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HomeentertainmentAnime NewsReign of the Seven Spellblades ‒ Episode 11

Reign of the Seven Spellblades ‒ Episode 11

How would you rate episode 11 of
Reign of the Seven Spellblades ?

Community score: 3.9


I like to think I’d been pretty generous with in regards to its writing. Sure, it was prone to get lost on its own points, forgetting about concepts or commentary in time to just round back to Oliver and follow him and his pals onto the next stage of their central adventures. But those interesting points were still there, and delivery of them alongside the straightforward magical action stuff was functional enough to let me cruise through the show considering it capably just above average. But in retrospect, that was but a house of cards to construct a narrative on top of, and the need to keep piling stuff on here as we approach the end of the season will eventually cause the structure to collapse under that weight.

They had me in the first half, not gonna lie. The duels we hit the climax on last week finish up early on so that Chela can settle down with Stace and ask her the same question we all were: What is your damage? The answer is basically what I would’ve expected, a story of branch-family trauma and internalized self-worth issues. Stace’s targeting of Chela as an outlet to prove herself was as arbitrary as the writing always made it feel, familial connection be damned. It is another vector for Seven Spellblades‘s most recurrent thematic point, which is to show how monumentally messed up the meritocracy of a wizarding world such as this one is, and the effects that would have on its competing, clashing student body.

Nothing we haven’t seen before, but what puts this bit over is the way Nanao of all people gets to be the one to bring Stace around, via her expectedly blunt way of stating things. It’s funny, but it also works because this kind of delivery is precisely what Stace would need to cut to the heart of the overthinking, trapped-in-her-own-expectations issues: She is not Chela, and she shouldn’t have to be, regardless of what anybody else thinks. Realizing that people are not interchangeable tools was the awakening Nanao herself had had up through her time as a career soldier, so seeing her impart that lesson to others in a way that helps both Chela and Stace serves as a growth marker for her. It also makes for another example of how letting characters like Nanao serve in stories outside of direct proximity to Oliver does wonders for them resolving things on their own.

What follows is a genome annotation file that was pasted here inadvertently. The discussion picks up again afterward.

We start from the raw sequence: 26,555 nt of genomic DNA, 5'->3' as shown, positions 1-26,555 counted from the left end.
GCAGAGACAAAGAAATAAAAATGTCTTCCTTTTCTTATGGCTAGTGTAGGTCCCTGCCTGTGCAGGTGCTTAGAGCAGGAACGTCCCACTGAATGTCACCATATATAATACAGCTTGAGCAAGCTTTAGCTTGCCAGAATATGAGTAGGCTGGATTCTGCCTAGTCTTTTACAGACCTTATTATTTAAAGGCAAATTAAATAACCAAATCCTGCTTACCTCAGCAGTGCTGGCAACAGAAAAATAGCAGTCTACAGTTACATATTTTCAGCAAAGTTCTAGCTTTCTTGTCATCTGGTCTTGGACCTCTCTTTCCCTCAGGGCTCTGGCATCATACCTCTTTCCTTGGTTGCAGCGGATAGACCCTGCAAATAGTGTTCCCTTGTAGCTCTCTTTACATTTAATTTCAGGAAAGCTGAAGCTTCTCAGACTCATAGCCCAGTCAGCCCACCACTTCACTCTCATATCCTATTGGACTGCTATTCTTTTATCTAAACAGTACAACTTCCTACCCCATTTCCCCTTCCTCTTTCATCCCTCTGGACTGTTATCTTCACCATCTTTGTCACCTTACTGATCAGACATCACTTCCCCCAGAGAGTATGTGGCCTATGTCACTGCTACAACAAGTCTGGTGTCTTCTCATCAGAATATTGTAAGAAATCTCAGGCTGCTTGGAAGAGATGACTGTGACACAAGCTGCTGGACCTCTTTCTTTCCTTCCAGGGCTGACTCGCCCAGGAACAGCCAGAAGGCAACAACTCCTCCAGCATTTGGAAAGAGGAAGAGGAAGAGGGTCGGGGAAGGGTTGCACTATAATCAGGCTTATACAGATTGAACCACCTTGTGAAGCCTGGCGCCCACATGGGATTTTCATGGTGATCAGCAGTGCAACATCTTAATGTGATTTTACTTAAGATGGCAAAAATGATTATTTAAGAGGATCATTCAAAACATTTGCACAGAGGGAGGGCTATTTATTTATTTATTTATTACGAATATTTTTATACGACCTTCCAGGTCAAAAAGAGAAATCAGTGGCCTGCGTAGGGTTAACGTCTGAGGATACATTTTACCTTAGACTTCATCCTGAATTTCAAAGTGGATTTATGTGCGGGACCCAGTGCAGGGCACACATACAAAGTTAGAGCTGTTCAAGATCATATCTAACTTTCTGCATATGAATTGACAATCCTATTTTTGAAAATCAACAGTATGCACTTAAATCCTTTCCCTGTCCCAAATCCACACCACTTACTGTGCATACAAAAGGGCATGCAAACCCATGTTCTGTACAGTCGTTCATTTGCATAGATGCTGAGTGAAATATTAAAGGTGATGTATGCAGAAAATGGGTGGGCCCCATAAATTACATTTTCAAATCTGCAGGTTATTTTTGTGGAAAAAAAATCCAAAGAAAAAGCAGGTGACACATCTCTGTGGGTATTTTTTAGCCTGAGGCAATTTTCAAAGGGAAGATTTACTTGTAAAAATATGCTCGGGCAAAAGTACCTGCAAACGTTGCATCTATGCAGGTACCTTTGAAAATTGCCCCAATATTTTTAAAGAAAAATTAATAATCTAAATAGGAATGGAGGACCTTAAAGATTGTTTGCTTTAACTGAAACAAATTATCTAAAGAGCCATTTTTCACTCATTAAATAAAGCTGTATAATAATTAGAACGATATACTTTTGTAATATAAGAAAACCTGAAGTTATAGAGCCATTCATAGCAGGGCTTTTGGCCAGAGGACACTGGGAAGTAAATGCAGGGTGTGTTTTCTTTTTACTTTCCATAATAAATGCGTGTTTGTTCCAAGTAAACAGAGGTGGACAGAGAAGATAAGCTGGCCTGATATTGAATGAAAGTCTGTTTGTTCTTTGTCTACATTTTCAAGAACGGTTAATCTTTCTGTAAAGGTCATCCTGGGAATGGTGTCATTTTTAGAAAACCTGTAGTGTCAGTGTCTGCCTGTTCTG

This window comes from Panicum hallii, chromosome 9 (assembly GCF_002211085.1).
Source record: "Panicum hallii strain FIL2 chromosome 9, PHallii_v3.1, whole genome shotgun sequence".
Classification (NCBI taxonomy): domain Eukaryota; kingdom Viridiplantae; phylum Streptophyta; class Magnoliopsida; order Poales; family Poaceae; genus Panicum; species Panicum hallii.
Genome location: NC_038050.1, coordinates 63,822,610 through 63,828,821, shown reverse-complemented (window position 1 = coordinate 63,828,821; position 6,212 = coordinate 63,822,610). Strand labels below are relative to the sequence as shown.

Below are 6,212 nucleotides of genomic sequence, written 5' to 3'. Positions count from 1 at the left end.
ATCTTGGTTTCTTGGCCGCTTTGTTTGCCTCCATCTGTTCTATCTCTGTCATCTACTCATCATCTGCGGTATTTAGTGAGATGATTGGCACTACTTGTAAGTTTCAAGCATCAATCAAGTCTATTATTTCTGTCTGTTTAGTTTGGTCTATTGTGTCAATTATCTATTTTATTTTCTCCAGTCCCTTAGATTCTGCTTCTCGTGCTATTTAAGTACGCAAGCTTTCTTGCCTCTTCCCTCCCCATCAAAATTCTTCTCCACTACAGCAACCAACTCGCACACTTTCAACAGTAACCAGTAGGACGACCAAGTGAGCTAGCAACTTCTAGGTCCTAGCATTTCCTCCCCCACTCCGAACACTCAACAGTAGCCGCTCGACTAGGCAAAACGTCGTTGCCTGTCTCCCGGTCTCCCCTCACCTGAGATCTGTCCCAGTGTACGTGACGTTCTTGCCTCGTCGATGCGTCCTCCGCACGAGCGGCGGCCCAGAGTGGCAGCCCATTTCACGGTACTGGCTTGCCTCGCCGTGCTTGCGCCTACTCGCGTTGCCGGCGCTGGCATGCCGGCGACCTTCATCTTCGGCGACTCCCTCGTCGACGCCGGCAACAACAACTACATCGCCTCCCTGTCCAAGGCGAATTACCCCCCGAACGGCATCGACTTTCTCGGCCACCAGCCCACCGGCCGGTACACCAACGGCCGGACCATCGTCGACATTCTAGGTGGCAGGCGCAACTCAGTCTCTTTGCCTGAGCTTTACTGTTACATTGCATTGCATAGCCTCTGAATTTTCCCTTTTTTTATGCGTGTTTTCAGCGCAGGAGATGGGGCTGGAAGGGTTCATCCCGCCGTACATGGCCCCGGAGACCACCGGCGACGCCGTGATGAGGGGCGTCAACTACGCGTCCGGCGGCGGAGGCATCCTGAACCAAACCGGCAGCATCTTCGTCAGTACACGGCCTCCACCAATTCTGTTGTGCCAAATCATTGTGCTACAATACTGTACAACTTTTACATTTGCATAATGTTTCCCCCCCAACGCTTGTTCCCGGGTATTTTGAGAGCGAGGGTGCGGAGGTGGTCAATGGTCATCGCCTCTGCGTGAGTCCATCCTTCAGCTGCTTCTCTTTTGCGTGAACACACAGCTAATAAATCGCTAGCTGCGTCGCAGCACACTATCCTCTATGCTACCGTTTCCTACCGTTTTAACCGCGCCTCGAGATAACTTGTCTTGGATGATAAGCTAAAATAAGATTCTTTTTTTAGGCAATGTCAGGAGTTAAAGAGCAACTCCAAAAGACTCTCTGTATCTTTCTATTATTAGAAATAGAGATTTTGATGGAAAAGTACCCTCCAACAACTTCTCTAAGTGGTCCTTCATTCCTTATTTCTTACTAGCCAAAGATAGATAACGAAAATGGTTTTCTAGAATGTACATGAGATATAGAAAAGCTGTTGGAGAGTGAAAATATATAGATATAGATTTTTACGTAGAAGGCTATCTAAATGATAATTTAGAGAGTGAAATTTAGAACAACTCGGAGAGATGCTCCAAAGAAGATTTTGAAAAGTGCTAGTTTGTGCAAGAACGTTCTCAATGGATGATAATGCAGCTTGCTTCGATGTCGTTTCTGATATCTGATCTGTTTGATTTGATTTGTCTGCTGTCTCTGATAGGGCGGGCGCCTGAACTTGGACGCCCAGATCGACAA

Unfortunately, as is always the case with Seven Spellblades, we still must inevitably return to Oliver anyway. The issues that result aren’t Ollie’s fault this time though, no, the problem is that Spellblades‘s writing decides, for some unfathomable reason, that what we need is for his opponent Albright to vomit out his own sob story after we just got through with Stace’s decently effective one. It’s superfluous in every sense, least of all because Albright’s barely been skulking around the story so far, only inserting himself into this tournament duel storyline at the effective last minute in the previous episode. Not only does the flashback we get impart nothing new on the “Wow, the upbringing for most of these wizard kids has been kind of wack” front, but it doesn’t land at all because of how disconnected we are from him. The moment where his father takes a beat to wordlessly stand up and start zapping the kid for failure in the past comes off as unintentionally comedic more than anything.